Microaggressions Are Expressions of Systemic Racism

The Arbitrator agreed that Mr. Brown had committed serious acts of “workplace harassment” in making racist comments to or about Mr. Merarro, emphasizing that racist comments of any kind contribute to a poisoned workplace environment, whether or not they are overt or directed at a particular individual. In this regard, the Arbitrator stated that even microaggressions are expressions of systemic racism that “cannot be ignored by an employer properly fulfilling its obligations to ensure a safe and respectful working environment” and that, in today’s world, “any suggestion that the usage of racially demeaning language or a racial slur can ever be relegated to mere ‘shoptalk’ in whatever form and in any circumstances, must in my view be repudiated in its entirety.”

However, the Arbitrator disagreed with Levi’s that any act of workplace racism should trigger automatic termination, finding that, subject to limited exceptions, the idea of a “zero tolerance” policy requiring automatic termination for certain offences has generally not been accepted in the jurisprudence. Instead, the Arbitrator found that the appropriate balance to be struck between the traditional “shoptalk” attitude and a “zero tolerance” standard is an approach that considers making a racist comment within the category of serious workplace offences prima facie justifying termination as an appropriate penalty. The Arbitrator also made clear that few militating circumstances exist to rebut the presumption that termination was appropriate in a given case, and that not even long service or advanced age can outweigh the prima facie appropriateness of terminating the employment relationship, as seniority can never be license to engage in deliberate racist taunts.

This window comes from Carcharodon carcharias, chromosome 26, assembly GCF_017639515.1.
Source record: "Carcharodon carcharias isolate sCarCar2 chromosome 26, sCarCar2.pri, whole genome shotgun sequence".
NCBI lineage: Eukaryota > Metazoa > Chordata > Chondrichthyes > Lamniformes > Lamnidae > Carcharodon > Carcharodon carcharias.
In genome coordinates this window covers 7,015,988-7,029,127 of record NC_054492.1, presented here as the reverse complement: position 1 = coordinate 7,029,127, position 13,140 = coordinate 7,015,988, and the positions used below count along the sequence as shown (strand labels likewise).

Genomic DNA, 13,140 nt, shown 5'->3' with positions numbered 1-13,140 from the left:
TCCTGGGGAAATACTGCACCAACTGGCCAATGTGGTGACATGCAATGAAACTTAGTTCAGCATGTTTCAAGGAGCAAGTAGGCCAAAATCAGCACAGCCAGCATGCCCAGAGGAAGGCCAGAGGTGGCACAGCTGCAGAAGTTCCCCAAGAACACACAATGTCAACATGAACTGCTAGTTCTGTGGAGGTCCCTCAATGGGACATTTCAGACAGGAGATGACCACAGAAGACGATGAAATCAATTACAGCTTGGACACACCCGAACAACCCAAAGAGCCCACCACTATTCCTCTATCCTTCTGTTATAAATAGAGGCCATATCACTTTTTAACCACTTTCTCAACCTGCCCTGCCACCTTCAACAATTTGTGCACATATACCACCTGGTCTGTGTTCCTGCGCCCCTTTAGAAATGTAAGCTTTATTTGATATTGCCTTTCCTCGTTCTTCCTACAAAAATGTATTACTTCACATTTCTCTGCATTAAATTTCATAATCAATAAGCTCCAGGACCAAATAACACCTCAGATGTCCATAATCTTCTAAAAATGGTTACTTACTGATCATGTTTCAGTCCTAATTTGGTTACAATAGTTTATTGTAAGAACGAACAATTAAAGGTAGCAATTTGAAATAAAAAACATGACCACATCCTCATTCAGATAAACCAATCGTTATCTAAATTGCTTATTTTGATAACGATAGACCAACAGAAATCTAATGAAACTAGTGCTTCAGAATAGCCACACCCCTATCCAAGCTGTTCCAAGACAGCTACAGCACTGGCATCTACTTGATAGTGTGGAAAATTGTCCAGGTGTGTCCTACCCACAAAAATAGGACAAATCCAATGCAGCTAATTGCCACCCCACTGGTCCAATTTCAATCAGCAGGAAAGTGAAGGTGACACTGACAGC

Termination Within Reasonable Disciplinary Responses

In this case, given the serious nature of Mr. Brown’s offences, his persistent denials and his failure to offer an apology, the Arbitrator concluded that terminating Mr. Brown’s employment was within the range of reasonable disciplinary responses by Levi’s, that this presumption was not rebutted by the Union, and that the Arbitrator should not exercise his discretion to reduce the penalty in the circumstances.

Although the Arbitrator refused to apply an automatic termination policy in cases of workplace racism, the decision in the Levi’s case nevertheless reflects a continued and gradual shift away from traditional ways of thinking about appropriate workplace behaviour and what constitutes just cause for dismissal. What was once considered to be mere “shoptalk” may now be sufficient to justify terminating an individual’s employment. Workplaces have changed and, as always, the law is close behind.

If you are an employer who would like to discuss how you can address workplace harassment, you can reach Marie-Hélène Mayer at 416.549.1686. Marie-Hélène is a bilingual employment lawyer who has been conducting workplace investigations for over a decade. She also conducts workplace assessments and advises on appropriate proactive measures.

[1]2020 CanLII 44271 (ON LA).